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Justices mute on Georgia death case

  |   Oct. 6, 2008 at 12:56 PM
WASHINGTON, Oct. 6 (UPI) -- The U.S. Supreme Court, opening its new term Monday, took no action on an appeal of a death-row inmate who reportedly has a significant claim of innocence.

The court indicated it would hear arguments on the appeal of Troy Anthony Davis' death sentence on Friday, CNN reported.

The justices had issued a stay Sept. 23 just hours before Davis, 39, was to be put to death by lethal injection for the 1989 killing of Savannah, Ga., Police Officer Mark Allen MacPhail. Since Davis's 1991 trial, seven key prosecution witnesses recanted testimony about the incident.

Lower courts have ruled there wasn't enough new evidence to say Davis received an unfair trial based on the witness's recanting. But supporters say prosecution witnesses were unreliable.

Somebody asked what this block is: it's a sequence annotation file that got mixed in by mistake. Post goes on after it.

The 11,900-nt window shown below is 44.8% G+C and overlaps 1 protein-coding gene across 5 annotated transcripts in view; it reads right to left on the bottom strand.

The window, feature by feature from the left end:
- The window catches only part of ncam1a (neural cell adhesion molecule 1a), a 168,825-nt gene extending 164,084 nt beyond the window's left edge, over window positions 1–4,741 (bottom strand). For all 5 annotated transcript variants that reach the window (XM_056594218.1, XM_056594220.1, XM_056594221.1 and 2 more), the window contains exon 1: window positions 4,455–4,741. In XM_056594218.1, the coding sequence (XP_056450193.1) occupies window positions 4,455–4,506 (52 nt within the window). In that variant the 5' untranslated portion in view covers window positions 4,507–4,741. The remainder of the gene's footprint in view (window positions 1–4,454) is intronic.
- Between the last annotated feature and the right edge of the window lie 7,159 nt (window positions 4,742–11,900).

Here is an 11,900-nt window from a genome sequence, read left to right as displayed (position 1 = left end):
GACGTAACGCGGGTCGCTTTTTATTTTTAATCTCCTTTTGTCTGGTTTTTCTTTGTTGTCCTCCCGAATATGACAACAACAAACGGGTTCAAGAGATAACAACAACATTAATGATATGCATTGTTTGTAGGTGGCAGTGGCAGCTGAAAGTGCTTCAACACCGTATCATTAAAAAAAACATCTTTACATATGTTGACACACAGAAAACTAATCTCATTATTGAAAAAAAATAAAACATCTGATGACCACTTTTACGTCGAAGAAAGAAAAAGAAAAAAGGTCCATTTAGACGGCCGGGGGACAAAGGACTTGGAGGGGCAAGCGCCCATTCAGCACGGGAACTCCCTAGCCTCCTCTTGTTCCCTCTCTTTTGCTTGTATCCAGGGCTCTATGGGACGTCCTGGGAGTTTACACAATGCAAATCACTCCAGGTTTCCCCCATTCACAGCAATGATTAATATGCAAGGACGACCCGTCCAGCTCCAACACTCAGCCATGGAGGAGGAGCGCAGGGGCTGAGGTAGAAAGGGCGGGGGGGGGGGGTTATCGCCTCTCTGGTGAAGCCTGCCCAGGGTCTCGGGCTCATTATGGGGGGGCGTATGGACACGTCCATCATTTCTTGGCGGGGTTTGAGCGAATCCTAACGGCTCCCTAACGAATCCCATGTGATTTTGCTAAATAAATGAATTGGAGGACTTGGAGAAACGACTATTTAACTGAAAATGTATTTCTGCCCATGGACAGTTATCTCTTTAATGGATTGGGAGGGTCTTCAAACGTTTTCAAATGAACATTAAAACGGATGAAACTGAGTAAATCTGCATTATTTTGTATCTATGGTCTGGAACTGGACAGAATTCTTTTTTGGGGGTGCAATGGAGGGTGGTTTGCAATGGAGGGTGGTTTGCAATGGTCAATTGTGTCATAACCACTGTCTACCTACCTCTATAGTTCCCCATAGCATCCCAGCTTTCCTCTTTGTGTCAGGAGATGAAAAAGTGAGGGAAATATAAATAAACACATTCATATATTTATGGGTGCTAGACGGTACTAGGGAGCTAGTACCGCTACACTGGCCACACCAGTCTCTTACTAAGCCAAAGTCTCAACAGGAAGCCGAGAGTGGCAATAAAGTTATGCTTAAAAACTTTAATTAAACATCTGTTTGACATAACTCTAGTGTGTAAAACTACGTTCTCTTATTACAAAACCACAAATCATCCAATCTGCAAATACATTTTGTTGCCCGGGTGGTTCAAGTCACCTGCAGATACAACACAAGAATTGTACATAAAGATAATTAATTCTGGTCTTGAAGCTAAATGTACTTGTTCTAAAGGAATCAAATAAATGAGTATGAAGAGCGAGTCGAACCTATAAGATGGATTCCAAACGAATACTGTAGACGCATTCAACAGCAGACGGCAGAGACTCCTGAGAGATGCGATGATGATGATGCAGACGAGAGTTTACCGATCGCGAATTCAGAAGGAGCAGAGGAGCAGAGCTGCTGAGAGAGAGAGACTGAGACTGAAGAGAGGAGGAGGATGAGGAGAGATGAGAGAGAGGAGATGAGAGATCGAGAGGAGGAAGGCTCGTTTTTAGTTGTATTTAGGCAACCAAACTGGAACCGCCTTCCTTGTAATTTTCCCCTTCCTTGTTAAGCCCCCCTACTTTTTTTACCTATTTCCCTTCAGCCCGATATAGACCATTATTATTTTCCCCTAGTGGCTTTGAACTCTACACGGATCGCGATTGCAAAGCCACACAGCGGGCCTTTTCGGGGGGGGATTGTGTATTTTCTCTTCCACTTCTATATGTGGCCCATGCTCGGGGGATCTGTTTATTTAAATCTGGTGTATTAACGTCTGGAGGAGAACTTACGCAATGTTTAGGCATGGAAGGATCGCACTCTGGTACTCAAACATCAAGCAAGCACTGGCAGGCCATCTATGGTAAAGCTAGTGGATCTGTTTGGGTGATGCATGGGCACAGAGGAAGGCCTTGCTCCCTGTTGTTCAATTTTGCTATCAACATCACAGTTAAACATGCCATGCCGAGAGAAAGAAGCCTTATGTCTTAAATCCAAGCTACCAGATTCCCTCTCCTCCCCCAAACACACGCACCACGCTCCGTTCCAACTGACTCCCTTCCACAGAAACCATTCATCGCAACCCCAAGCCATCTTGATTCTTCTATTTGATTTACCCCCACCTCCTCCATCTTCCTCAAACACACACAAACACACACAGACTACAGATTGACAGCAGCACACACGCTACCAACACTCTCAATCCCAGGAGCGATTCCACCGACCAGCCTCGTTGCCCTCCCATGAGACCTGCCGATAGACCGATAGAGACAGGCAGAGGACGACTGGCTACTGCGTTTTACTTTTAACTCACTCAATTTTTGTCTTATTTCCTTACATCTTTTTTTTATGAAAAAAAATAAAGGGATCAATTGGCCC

In other matters, the court granted no new cases. Constitutional issues for which the justices denied review include a non-unanimous jury convicting someone of a crime, jurors' using a Bible during death-penalty deliberations, police searching a passenger's purse during in a validly stopped vehicle and a claim that motorists have a constitutional right to imprint controversial messages on their license plates.

© 2008 United Press International, Inc. All Rights Reserved. Any reproduction, republication, redistribution and/or modification of any UPI content is expressly prohibited without UPI's prior written consent.
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